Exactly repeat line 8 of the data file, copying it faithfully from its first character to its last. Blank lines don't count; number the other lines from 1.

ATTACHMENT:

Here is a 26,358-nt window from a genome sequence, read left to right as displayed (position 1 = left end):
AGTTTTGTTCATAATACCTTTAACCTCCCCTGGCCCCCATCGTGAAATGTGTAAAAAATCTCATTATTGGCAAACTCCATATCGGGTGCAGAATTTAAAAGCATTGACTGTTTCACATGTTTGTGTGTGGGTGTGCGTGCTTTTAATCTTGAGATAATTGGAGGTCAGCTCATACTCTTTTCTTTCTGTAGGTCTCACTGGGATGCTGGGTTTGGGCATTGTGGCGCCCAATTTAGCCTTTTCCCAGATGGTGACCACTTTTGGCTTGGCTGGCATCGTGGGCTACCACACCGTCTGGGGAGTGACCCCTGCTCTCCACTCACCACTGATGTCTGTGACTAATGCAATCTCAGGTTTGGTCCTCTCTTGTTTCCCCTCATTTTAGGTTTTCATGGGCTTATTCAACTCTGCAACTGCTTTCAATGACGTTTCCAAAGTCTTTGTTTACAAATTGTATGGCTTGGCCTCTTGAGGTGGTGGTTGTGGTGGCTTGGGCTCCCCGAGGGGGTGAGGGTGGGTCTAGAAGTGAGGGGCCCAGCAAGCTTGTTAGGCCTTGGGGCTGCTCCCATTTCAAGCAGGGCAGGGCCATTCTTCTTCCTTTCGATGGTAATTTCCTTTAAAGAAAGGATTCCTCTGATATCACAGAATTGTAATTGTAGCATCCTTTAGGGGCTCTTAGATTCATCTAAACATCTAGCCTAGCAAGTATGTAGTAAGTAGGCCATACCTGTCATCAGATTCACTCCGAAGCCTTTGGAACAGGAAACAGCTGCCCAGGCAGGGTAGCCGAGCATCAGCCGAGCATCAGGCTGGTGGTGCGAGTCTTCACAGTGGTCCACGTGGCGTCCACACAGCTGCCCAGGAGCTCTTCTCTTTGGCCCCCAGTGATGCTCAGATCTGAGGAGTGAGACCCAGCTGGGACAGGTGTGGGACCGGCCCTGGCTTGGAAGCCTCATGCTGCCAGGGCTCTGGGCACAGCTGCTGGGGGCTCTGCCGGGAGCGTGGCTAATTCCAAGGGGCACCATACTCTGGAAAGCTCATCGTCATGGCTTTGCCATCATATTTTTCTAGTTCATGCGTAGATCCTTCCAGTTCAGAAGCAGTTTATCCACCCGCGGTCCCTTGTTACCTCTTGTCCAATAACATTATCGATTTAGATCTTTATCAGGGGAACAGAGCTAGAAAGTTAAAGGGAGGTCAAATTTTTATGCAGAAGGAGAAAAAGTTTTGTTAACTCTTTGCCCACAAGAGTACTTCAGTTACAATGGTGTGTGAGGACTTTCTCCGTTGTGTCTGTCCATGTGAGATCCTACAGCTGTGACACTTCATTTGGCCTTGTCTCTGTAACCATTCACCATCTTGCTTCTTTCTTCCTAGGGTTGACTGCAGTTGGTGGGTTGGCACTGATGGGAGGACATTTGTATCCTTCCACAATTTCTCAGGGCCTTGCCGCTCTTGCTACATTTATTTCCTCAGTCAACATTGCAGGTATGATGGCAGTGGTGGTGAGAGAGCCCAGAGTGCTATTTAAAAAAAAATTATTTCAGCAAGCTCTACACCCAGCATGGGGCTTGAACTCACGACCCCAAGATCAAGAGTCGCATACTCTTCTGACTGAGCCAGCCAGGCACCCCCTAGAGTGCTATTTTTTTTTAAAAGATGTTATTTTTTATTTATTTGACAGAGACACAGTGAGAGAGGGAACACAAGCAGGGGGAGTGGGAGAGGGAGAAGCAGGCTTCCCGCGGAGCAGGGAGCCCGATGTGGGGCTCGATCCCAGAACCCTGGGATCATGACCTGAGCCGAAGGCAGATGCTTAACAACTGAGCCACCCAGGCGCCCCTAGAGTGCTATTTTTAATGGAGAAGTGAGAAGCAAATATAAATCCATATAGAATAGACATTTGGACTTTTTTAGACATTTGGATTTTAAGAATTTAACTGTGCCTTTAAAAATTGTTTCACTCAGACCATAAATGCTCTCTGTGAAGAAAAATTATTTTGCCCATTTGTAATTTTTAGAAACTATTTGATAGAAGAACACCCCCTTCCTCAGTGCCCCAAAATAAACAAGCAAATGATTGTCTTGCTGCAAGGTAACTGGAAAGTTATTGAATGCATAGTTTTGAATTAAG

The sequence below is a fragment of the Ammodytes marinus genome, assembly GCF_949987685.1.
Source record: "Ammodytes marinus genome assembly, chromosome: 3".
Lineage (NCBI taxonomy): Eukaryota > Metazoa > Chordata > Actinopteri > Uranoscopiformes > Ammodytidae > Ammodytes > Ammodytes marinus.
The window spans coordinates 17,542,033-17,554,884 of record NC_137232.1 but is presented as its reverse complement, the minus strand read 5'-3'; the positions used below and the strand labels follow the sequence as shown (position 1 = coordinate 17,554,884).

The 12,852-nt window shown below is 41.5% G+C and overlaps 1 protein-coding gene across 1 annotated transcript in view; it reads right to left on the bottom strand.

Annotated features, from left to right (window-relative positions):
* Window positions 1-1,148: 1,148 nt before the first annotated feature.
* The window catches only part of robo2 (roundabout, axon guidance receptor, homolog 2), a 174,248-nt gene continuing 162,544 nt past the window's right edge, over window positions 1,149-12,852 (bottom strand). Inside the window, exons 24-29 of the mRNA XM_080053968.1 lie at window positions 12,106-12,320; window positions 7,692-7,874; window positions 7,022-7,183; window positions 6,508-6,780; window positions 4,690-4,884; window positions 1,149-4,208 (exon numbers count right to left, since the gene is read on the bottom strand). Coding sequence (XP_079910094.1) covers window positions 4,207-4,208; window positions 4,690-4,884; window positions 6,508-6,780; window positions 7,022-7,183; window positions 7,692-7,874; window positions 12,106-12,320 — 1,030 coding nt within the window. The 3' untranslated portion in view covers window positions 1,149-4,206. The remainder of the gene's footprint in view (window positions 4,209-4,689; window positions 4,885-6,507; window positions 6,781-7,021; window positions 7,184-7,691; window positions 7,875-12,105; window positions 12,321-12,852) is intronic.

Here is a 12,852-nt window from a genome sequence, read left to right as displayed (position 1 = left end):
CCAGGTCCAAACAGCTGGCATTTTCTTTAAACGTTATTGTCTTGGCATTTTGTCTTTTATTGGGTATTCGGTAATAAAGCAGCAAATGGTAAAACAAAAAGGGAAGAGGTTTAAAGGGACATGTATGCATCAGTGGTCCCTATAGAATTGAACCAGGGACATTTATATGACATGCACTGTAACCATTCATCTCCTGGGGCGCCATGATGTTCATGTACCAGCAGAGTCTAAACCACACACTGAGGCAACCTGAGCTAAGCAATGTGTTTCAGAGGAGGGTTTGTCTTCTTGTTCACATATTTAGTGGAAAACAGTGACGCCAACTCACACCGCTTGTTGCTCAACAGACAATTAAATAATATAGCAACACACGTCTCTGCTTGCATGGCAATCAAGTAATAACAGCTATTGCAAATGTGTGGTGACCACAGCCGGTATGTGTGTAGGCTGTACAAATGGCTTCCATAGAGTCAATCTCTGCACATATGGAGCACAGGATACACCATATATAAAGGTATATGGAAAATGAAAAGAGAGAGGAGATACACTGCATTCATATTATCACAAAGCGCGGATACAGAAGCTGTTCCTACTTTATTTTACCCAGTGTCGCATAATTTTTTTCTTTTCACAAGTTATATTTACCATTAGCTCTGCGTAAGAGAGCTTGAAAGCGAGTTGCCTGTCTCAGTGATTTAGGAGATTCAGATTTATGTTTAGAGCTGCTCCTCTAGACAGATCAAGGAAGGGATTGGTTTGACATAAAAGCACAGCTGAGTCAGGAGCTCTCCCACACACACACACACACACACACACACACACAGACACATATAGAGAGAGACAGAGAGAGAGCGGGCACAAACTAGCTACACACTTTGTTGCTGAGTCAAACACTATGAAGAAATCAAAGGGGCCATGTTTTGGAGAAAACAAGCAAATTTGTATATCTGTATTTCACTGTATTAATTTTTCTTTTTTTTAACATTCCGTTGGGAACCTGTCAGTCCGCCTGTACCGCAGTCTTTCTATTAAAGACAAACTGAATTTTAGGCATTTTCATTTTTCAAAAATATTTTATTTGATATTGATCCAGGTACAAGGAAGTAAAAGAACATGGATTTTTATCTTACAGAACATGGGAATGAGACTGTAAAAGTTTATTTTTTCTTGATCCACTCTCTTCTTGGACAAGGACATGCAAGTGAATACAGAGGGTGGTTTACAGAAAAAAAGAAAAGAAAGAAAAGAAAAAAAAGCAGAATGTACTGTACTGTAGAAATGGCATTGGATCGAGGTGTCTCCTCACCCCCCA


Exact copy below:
Annotated features, from left to right (window-relative positions):